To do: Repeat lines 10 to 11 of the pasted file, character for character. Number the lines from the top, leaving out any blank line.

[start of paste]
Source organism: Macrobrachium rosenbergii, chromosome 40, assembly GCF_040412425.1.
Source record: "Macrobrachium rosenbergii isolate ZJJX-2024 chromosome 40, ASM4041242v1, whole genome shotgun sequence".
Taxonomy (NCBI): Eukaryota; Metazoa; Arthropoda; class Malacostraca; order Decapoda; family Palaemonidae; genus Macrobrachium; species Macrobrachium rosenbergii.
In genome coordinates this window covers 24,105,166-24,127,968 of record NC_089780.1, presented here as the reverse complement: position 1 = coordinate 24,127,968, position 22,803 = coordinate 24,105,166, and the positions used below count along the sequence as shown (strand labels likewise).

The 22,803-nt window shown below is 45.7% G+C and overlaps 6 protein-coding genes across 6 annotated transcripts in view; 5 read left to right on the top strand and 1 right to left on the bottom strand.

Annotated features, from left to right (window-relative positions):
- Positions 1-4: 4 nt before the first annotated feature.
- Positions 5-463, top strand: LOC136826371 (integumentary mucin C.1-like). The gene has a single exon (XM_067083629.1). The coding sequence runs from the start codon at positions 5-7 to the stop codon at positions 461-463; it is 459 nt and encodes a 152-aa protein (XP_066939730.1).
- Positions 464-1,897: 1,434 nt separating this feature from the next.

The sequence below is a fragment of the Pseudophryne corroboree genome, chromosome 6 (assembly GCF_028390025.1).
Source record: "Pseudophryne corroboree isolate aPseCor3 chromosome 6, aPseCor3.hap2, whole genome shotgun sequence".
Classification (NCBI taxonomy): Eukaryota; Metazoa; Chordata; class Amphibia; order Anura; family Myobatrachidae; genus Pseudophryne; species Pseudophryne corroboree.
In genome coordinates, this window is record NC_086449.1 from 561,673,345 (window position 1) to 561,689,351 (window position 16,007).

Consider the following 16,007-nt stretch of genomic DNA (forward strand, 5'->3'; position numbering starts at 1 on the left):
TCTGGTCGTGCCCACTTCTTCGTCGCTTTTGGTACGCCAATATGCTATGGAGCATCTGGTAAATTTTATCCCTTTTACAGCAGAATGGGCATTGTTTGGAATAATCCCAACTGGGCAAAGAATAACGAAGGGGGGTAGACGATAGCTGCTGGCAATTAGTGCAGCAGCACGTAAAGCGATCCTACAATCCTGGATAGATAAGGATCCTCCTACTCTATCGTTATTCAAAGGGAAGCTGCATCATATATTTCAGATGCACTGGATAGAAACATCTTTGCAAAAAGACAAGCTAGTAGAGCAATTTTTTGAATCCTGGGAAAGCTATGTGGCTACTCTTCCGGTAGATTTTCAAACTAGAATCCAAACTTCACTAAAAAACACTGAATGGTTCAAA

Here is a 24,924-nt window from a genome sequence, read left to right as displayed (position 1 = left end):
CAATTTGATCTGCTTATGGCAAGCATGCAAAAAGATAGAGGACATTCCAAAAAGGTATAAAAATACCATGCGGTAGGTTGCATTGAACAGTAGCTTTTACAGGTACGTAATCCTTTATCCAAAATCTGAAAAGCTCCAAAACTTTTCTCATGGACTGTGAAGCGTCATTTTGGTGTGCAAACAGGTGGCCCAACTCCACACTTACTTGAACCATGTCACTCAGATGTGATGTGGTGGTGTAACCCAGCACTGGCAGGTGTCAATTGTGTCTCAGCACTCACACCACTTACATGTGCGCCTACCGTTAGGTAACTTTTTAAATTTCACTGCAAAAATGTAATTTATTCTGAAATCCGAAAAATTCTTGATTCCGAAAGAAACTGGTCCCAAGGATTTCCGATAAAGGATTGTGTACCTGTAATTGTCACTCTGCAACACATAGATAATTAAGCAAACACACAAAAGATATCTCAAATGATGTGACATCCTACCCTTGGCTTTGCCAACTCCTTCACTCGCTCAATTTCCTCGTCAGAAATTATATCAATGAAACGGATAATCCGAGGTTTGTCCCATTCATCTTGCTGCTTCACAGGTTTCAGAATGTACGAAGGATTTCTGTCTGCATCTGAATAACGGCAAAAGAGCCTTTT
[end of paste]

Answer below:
The sequence below is a fragment of the Pseudophryne corroboree genome, chromosome 6 (assembly GCF_028390025.1).
Source record: "Pseudophryne corroboree isolate aPseCor3 chromosome 6, aPseCor3.hap2, whole genome shotgun sequence".